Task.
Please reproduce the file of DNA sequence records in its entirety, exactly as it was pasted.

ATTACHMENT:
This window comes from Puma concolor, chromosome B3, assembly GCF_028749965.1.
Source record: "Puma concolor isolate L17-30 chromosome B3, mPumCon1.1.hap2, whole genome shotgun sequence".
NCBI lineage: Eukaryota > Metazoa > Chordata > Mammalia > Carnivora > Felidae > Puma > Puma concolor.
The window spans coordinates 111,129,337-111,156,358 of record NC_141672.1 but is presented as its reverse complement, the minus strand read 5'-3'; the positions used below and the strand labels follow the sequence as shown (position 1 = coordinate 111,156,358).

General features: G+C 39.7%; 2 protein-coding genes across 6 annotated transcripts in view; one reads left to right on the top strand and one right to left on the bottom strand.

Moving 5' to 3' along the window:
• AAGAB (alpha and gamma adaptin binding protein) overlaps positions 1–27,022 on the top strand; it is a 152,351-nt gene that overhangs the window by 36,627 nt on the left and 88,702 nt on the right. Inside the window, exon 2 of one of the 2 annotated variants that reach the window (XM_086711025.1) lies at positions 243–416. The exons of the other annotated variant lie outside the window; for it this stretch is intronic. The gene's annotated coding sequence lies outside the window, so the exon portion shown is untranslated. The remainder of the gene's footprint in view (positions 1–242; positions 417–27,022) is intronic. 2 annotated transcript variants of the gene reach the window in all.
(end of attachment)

This window comes from Puma concolor, chromosome B3, assembly GCF_028749965.1.
Source record: "Puma concolor isolate L17-30 chromosome B3, mPumCon1.1.hap2, whole genome shotgun sequence".
NCBI lineage: Eukaryota > Metazoa > Chordata > Mammalia > Carnivora > Felidae > Puma > Puma concolor.
The window spans coordinates 111,129,337-111,156,358 of record NC_141672.1 but is presented as its reverse complement, the minus strand read 5'-3'; the positions used below and the strand labels follow the sequence as shown (position 1 = coordinate 111,156,358).

General features: G+C 39.7%; 2 protein-coding genes across 6 annotated transcripts in view; one reads left to right on the top strand and one right to left on the bottom strand.

Moving 5' to 3' along the window:
• AAGAB (alpha and gamma adaptin binding protein) overlaps positions 1–27,022 on the top strand; it is a 152,351-nt gene that overhangs the window by 36,627 nt on the left and 88,702 nt on the right. Inside the window, exon 2 of one of the 2 annotated variants that reach the window (XM_086711025.1) lies at positions 243–416. The exons of the other annotated variant lie outside the window; for it this stretch is intronic. The gene's annotated coding sequence lies outside the window, so the exon portion shown is untranslated. The remainder of the gene's footprint in view (positions 1–242; positions 417–27,022) is intronic. 2 annotated transcript variants of the gene reach the window in all.